Major industry leaders have predicted a very busy and prosperous future for the construction industry, as infrastructure becomes a priority for governments across the world following two years of uncertainty.
Initiatives such as the UK government’s Green Industrial Revolution plan are part of what industry leaders have described as a ‘supercycle’ set to help construction companies through the next five years.
However, to understand what this could mean to contractors, local authorities, and the availability of building materials online, it is important to understand what a supercycle is.
What Is A Supercycle?
According to the investment website The Motley Fool, an economic supercycle is a sustained period of expansion in the market, usually defined by a huge growth in demand, to the point that it can affect the supply of raw and refined materials, cause spiking prices and long periods of prosperity.
A common characteristic of a supercycle that sets it apart from other economic waves is extreme upswings and downswings, where huge demand and limited supply causes huge price increases well above their trending price whilst extra capacity is set up.
Once that is set up, however, there can often be too much supply as demand slows, leading to prices lower than normal, which will continue until an equilibrium is reached.
How Did The Construction Supercycle Begin?
The past two years have seen an unprecedented level of challenge for nearly everyone in the world, and the construction industry shut down for several weeks before finding a way to open safely.
During this time, considerable amounts of money (up to £600bn) were earmarked for major infrastructure projects as part of a far-reaching transformation of many areas of infrastructure, including construction, with an aim of achieving net-zero carbon emissions in the industry.
Similar emergency funds, such as the EU recovery fund on the continent and a $1tn infrastructure bill in the United States, would also help fuel this supercycle.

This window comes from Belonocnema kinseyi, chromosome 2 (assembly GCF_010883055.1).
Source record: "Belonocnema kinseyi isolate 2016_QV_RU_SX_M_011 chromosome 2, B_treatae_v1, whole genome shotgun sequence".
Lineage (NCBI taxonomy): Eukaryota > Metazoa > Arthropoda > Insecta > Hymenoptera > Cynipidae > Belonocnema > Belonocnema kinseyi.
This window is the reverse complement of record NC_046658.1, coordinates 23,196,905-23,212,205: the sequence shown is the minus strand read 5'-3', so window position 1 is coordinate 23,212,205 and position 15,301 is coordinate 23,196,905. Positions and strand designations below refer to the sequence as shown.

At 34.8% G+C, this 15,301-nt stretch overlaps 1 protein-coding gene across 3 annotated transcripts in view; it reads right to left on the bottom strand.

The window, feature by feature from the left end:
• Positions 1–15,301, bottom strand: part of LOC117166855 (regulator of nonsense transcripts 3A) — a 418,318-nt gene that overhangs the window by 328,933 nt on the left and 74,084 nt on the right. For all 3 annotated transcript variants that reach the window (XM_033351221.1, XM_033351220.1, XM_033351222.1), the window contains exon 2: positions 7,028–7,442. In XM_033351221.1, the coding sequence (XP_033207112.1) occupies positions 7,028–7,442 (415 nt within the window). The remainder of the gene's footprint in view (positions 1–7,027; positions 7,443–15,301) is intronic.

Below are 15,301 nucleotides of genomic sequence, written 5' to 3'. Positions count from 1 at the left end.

This includes major road repair projects, infrastructure modernisation, alterations to millions of homes to retrofit them with energy-efficient technology, the construction of EV charge points and infrastructure for both these and hydrogen fuel cell vehicles are part of these proposals.
As well as this, a considerable shortfall in property available on the market has led to a push to produce new sustainable homes, which has increased the price of not only concrete but also sustainable timber.
As well as this, the long-planned High Speed 2 rail upgrade was finally approved and started construction in April 2020, creating at least a decade of demand for construction materials and equipment.
This supercycle, therefore, is made up of both a short term stimulus push by world governments to help stimulate an economy hit by a global crisis, and a long term goal to create lasting sustainable infrastructure to build towards a goal of net-zero carbon dioxide.
As policies become solid plans and these plans lead to contracts being signed, this huge wave of growth and prosperity for the industry is set to continue and increase demand for materials, technology, tools and contractors in the process.
How long it will last is uncertain, with some analysts claiming that it could match the last supercycle, which began in 2002 with China’s rapid industrialisation and ended in 2015 with major stock market drops.